City worker Alexis Hernandez delivers a COVID-19 patient with an oxygen tank in the Mexican neighborhood of Iztapalapa on Friday, January 15, 2021. The city is offering free oxygen refills for COVID-19 patients. (AP Photo / Marco Ugarte)
The pandemic in Mexico continued at a high level on Friday when President Andrés Manuel López Obrador granted governors permission to purchase coronavirus vaccines themselves.
Officials reported just over 21,000 newly confirmed viral infections a day after the country posted a record 22,339 cases. COVID-19-related deaths in the past 24 hours hit 1,440, compared to a record 1,803 Thursday.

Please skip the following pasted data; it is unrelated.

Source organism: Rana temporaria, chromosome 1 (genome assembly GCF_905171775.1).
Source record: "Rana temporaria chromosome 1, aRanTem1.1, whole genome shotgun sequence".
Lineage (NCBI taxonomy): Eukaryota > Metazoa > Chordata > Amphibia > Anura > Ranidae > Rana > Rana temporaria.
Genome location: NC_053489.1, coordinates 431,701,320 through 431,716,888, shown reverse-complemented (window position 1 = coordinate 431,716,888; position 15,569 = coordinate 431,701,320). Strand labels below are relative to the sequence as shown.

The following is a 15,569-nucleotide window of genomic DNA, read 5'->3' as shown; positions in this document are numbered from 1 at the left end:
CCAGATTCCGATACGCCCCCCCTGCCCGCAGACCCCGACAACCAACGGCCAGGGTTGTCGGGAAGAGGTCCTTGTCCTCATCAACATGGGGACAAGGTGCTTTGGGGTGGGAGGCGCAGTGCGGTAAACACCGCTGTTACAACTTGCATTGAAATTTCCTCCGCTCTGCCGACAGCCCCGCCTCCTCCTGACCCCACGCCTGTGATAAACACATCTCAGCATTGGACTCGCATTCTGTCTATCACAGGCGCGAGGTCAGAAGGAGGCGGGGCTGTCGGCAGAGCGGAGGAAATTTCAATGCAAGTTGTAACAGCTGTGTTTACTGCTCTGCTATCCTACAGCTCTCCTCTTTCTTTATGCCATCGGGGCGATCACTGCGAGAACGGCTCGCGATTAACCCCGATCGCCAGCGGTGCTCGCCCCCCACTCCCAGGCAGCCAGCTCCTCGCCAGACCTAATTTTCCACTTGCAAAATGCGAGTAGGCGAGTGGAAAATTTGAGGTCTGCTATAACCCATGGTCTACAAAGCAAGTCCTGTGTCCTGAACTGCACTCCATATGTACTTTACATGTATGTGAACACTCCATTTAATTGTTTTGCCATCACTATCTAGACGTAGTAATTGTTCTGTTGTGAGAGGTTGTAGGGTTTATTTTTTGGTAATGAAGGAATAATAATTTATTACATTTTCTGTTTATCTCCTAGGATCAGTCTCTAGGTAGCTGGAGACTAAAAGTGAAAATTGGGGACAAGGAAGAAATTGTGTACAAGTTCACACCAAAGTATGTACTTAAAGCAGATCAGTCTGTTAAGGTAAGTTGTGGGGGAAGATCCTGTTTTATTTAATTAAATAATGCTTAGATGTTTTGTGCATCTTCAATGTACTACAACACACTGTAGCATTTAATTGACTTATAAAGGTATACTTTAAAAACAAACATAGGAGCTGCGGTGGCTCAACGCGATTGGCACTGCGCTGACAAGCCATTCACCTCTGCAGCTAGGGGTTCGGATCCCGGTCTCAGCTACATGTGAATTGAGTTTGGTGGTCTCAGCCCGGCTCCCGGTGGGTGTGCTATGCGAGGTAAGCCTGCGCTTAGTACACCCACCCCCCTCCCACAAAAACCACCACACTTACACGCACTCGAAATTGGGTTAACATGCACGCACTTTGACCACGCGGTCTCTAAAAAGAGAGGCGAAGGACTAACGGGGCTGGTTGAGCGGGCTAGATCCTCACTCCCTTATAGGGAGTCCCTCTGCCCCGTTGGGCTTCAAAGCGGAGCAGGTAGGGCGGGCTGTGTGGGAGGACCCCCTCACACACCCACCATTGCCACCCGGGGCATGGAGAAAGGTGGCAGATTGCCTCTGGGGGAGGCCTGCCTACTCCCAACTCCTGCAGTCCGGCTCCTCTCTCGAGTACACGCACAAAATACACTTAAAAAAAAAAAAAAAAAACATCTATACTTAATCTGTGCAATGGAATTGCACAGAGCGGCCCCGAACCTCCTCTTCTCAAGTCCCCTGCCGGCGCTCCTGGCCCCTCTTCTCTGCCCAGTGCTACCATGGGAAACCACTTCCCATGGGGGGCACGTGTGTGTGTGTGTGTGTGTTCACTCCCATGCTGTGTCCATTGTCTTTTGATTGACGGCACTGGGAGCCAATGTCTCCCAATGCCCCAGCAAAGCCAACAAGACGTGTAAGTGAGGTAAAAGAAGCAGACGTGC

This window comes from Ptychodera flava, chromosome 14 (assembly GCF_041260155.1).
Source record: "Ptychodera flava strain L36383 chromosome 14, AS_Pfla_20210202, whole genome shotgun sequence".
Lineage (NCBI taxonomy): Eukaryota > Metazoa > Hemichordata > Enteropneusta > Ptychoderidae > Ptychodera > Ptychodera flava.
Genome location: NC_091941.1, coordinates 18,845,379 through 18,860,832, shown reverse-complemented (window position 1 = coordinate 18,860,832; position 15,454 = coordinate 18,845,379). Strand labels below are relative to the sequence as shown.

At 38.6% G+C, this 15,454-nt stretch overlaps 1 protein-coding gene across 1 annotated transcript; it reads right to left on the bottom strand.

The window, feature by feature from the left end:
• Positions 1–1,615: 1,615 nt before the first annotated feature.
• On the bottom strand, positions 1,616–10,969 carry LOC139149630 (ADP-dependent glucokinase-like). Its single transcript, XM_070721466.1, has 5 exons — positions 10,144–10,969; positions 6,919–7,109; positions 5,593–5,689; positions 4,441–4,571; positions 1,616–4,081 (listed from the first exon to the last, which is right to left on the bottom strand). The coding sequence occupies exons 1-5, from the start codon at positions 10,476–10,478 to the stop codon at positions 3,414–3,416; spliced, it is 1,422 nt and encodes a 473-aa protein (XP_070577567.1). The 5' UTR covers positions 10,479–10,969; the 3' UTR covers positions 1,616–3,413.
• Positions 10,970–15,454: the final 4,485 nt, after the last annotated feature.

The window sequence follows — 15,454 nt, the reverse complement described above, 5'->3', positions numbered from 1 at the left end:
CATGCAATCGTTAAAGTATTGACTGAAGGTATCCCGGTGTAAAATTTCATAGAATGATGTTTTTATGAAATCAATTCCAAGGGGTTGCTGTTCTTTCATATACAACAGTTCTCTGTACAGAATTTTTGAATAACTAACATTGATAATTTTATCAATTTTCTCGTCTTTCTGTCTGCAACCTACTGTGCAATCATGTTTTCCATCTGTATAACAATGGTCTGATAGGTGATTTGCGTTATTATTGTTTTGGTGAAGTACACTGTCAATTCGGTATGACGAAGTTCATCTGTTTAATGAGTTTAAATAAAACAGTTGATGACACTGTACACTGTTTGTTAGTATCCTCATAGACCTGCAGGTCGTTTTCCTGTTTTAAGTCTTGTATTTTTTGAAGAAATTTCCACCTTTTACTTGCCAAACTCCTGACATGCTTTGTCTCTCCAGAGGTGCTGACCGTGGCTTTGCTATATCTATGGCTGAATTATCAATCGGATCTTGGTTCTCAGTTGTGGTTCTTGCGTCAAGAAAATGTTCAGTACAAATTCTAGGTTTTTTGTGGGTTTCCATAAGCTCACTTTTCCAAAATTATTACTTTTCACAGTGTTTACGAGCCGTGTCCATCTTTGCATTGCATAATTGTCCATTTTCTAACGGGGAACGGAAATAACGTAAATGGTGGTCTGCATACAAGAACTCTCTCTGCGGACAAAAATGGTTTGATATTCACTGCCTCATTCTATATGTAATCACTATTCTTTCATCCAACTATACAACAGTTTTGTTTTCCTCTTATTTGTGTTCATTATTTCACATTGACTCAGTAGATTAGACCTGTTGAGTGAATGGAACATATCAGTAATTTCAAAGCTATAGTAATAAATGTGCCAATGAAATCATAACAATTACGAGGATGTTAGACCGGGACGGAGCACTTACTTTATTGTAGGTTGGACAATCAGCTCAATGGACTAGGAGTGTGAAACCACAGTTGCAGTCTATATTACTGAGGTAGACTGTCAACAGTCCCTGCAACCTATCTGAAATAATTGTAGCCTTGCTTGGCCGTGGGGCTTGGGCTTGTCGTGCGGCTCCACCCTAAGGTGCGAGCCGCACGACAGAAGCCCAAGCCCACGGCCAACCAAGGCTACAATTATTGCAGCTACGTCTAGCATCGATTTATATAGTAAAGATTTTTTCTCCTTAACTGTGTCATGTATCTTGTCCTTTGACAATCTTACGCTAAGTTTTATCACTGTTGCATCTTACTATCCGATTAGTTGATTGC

The Mexican federal government has received about 750,000 doses of the Pfizer vaccine to date, of which nearly 600,000 have been given. The country has 750,000 frontline medical workers who need two cans, or about 1.5 million shots, every time.
This points to a long wait for Mexico’s 130 million residents, and governors and the private sector have urged the government to allow them to purchase vaccines themselves. López Obrador said Friday that they can do so as long as they inform federal officials and only use approved vaccines.
“We buy vaccines, but it would be petty to tell those who want to help that they won’t be approved,” said López Obrador.
The Mexican Employers’ Association welcomed the decision, saying that “the goals of the national vaccination strategy can only be achieved through coordinated action between government, state governments and the private sector”.
Mexico says it’s okay to get less Pfizer vaccine for now
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